Reviewed by: Jennie Kermode

"Despite Stoneman's intense self-belief, there's nothing particularly extraordinary about his music, but in many ways this makes the film more interesting."

What do you picture when you hear the word mariachi? The chances are it's not a 50-year-old skinny white guy with ginger hair. Mateo, sometimes known as Matthew Stoneman, is one of those people who clearly embarked on life's journey convinced that he could be whatever he wanted - even if what he wanted was to be a socially awkward ex-con scraping a living as an entertainer and spending all his spare cash on sex workers.

For a brief period in the Nineties, Stoneman was a minor celebrity in Los Angeles, the proprietor of an underground hip-hop studio. Like many creative artists, he struggled to make ends meet; unlike most, he chose to solve this by committing armed robbery. Unfortunately for him, thing don't tend pan out for documentary stars the way they do for action movie heroes, and a daring jump off the side of the freeway during his escape resulted in two broken ankles and a four-and-a-half-year prison term. It was the best thing that ever happened to him.

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All this we learn about as history, explained by Stoneman himself or by his many friends in Cuba, where he now spends most of his time. It was in prison that he learned to speak Spanish and discovered a talent for marachi songs. Encouraged by fellow inmates who enjoyed his concerts, he became convinced that this was his true calling. Something about Stoneman suggests he had probably been convinced of several other true callings beforehand. This time, though, the groove stuck, and he started slipping away to Latin America whenever he could despite a court order restricting his movements.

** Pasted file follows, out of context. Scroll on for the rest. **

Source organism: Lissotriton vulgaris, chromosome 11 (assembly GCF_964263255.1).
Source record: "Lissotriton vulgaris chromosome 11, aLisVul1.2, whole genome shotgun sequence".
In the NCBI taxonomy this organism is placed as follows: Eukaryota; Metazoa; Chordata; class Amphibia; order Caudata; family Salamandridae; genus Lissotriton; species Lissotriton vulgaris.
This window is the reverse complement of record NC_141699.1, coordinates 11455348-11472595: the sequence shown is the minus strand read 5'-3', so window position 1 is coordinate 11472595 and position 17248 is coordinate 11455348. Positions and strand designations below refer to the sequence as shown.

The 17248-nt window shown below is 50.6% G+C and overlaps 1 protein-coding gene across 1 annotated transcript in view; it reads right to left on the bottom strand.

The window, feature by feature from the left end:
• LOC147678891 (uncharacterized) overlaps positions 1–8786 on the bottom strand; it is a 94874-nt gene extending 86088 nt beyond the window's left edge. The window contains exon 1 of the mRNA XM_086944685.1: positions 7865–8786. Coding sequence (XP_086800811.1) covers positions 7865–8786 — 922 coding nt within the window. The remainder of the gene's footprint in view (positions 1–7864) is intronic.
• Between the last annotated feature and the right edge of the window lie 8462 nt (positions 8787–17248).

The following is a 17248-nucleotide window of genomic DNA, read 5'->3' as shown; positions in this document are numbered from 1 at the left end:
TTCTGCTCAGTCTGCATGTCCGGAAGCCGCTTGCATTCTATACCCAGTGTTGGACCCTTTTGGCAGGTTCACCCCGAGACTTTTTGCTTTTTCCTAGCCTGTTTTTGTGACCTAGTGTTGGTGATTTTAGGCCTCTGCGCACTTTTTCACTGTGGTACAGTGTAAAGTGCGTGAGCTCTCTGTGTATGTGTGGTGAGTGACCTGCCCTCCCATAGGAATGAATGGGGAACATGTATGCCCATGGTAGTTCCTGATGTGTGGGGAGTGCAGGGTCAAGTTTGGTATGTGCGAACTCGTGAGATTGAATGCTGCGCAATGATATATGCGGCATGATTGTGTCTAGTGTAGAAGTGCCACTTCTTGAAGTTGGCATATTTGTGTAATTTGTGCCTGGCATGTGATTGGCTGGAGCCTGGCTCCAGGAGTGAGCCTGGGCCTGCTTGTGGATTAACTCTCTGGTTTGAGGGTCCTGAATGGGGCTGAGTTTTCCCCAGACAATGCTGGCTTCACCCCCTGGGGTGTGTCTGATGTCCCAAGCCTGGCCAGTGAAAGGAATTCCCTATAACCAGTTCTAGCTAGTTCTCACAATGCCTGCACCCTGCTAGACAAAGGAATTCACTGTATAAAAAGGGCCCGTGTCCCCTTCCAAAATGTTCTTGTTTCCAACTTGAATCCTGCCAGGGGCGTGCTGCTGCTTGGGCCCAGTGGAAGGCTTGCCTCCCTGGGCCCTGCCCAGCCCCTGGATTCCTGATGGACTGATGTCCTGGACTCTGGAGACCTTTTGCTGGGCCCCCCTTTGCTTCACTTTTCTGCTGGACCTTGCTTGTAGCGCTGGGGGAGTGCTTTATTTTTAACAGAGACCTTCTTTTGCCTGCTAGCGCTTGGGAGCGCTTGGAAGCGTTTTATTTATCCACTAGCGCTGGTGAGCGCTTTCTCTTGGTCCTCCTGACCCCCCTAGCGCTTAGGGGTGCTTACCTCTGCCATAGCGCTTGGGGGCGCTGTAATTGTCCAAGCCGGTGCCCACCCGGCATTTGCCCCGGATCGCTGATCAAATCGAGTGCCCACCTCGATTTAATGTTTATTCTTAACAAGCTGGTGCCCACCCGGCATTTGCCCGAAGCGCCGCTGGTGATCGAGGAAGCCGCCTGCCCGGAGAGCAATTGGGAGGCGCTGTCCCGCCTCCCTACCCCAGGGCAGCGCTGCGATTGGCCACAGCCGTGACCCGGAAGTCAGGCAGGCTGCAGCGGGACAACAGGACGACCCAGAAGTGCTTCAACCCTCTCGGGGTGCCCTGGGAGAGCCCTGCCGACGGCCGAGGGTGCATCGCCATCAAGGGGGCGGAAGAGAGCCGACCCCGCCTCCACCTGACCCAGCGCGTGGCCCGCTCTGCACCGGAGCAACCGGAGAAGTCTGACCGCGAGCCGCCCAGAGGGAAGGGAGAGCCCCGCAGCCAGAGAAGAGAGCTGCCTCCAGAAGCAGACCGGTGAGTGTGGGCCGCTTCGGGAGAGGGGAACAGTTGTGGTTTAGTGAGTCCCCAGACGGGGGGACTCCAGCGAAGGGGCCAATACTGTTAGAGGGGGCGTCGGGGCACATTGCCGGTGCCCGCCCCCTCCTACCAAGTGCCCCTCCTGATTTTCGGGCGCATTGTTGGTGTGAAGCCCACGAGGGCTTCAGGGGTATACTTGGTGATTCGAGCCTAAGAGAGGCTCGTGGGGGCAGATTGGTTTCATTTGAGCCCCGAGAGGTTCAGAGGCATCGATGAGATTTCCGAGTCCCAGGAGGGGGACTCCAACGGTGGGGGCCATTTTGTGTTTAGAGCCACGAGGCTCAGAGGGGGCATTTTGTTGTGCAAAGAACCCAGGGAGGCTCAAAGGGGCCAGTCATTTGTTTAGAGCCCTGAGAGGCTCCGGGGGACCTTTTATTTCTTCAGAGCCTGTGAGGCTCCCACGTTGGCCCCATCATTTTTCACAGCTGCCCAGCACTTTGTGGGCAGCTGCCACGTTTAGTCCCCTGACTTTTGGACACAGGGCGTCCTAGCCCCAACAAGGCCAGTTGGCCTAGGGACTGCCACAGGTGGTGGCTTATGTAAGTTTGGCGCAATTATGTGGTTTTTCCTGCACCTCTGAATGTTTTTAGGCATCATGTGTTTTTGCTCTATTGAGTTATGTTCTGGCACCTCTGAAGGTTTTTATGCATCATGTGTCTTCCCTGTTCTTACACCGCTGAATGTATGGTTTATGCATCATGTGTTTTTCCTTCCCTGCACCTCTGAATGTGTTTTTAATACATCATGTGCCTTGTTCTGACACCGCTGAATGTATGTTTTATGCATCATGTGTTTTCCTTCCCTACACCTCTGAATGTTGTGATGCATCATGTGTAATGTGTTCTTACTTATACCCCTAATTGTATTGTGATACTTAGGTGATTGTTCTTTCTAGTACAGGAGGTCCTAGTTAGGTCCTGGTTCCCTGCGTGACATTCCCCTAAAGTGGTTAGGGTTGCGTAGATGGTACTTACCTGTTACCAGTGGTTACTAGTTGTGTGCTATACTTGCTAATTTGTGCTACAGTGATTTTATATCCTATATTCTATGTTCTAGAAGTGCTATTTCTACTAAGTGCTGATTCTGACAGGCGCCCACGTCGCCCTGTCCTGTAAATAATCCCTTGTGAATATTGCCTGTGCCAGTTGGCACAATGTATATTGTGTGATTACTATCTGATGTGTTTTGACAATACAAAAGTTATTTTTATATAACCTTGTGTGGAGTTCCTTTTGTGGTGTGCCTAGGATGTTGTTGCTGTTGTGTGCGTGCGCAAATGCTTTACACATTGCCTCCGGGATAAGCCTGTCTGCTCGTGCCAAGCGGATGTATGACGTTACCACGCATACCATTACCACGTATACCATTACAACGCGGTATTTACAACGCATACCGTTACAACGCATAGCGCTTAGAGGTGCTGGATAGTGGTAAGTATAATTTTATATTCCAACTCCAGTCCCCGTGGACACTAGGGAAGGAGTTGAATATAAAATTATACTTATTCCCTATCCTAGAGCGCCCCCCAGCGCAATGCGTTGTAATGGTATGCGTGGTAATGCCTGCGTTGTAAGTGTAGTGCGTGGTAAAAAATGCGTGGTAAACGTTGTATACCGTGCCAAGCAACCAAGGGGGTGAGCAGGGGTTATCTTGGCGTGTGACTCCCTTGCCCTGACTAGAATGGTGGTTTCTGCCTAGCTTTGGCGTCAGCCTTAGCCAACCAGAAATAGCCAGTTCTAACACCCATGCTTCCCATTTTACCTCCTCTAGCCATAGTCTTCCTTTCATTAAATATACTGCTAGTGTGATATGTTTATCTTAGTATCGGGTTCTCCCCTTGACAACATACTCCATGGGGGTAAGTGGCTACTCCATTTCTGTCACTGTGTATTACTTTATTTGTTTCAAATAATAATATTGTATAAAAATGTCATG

He speaks passionately of his hatred for Los Angeles, implying a broader rejection of the land of his birth. He loves Buena Vista Social Club, the easy going spirit of the tropics (where, in fact, everybody else seems to be working harder than he is), and the women. He wants to live like Ernest Hemingway. "Do you know who Ernest Hemingway is?" he asks a Cuban friend. No, she doesn't. He died. He was dying for a long time, Stoneman explains.

Despite Stoneman's intense self-belief, there's nothing particularly extraordinary about his music, but in many ways this makes the film more interesting. It can't coast by on gorgeous tunes; it focuses on gritty details. Stoneman seems entirely comfortable with this. He's interesting without being charismatic, intriguing without being brilliant or charming; he's unusually honest. When singing, he has a voice that hints a a wealth of emotion we never see evinced in his day to day life. Everything is about the music, he says, and it resembles his remark on Hemingway; everything has at some point been calculated for effect; his honesty stems from the fact that he has chosen to live his performance, to believe sincerely in the artificial life he has created. His Cuban friends seem to love him, seem amused by him, care for him as if he were an exotic pet. The one who jokes that she is his mother is determined to find him the right girl so that he'll settle down, but settling down is palpably not part of his plan.

A deceptively incisive portrait of a man living life on what he thinks ought to be his own terms, Mateo makes for easy listening and consciously troubling viewing.

Reviewed on: 21 Aug 2015
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A documentary charting the misadventures of a gringo mariachi singer in Cuba.

Director: Aaron I Naar

Starring: Matthew Stoneman

Year: 2014

Runtime: 88 minutes

Country: Japan, Cuba, US


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